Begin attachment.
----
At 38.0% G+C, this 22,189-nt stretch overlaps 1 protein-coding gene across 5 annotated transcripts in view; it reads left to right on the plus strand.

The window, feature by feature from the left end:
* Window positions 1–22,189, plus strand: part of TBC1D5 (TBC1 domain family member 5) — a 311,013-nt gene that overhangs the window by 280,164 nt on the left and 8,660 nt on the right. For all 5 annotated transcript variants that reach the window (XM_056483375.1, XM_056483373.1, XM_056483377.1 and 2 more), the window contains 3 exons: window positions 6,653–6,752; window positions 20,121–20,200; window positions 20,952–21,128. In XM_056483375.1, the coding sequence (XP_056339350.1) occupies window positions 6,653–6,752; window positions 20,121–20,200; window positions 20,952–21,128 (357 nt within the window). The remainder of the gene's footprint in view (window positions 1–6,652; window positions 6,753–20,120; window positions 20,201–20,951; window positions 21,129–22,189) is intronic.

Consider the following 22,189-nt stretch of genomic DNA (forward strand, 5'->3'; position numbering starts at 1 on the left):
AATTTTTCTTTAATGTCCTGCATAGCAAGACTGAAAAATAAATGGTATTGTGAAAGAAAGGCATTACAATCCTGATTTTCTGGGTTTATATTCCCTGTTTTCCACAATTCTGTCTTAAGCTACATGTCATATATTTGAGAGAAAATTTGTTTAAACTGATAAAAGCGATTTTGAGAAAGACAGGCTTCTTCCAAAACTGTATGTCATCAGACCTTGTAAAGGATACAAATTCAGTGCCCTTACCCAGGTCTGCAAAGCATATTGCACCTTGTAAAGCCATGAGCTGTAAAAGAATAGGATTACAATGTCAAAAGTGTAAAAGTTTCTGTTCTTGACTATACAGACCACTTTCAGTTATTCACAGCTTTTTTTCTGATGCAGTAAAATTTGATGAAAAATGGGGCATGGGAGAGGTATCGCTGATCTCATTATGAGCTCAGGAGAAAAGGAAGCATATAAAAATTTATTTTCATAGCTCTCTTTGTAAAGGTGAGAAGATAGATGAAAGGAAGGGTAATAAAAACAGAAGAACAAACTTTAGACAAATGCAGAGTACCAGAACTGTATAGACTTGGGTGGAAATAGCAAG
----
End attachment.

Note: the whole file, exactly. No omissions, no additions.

At 38.0% G+C, this 22,189-nt stretch overlaps 1 protein-coding gene across 5 annotated transcripts in view; it reads left to right on the plus strand.

The window, feature by feature from the left end:
* Window positions 1–22,189, plus strand: part of TBC1D5 (TBC1 domain family member 5) — a 311,013-nt gene that overhangs the window by 280,164 nt on the left and 8,660 nt on the right. For all 5 annotated transcript variants that reach the window (XM_056483375.1, XM_056483373.1, XM_056483377.1 and 2 more), the window contains 3 exons: window positions 6,653–6,752; window positions 20,121–20,200; window positions 20,952–21,128. In XM_056483375.1, the coding sequence (XP_056339350.1) occupies window positions 6,653–6,752; window positions 20,121–20,200; window positions 20,952–21,128 (357 nt within the window). The remainder of the gene's footprint in view (window positions 1–6,652; window positions 6,753–20,120; window positions 20,201–20,951; window positions 21,129–22,189) is intronic.

Consider the following 22,189-nt stretch of genomic DNA (forward strand, 5'->3'; position numbering starts at 1 on the left):
AATTTTTCTTTAATGTCCTGCATAGCAAGACTGAAAAATAAATGGTATTGTGAAAGAAAGGCATTACAATCCTGATTTTCTGGGTTTATATTCCCTGTTTTCCACAATTCTGTCTTAAGCTACATGTCATATATTTGAGAGAAAATTTGTTTAAACTGATAAAAGCGATTTTGAGAAAGACAGGCTTCTTCCAAAACTGTATGTCATCAGACCTTGTAAAGGATACAAATTCAGTGCCCTTACCCAGGTCTGCAAAGCATATTGCACCTTGTAAAGCCATGAGCTGTAAAAGAATAGGATTACAATGTCAAAAGTGTAAAAGTTTCTGTTCTTGACTATACAGACCACTTTCAGTTATTCACAGCTTTTTTTCTGATGCAGTAAAATTTGATGAAAAATGGGGCATGGGAGAGGTATCGCTGATCTCATTATGAGCTCAGGAGAAAAGGAAGCATATAAAAATTTATTTTCATAGCTCTCTTTGTAAAGGTGAGAAGATAGATGAAAGGAAGGGTAATAAAAACAGAAGAACAAACTTTAGACAAATGCAGAGTACCAGAACTGTATAGACTTGGGTGGAAATAGCAAG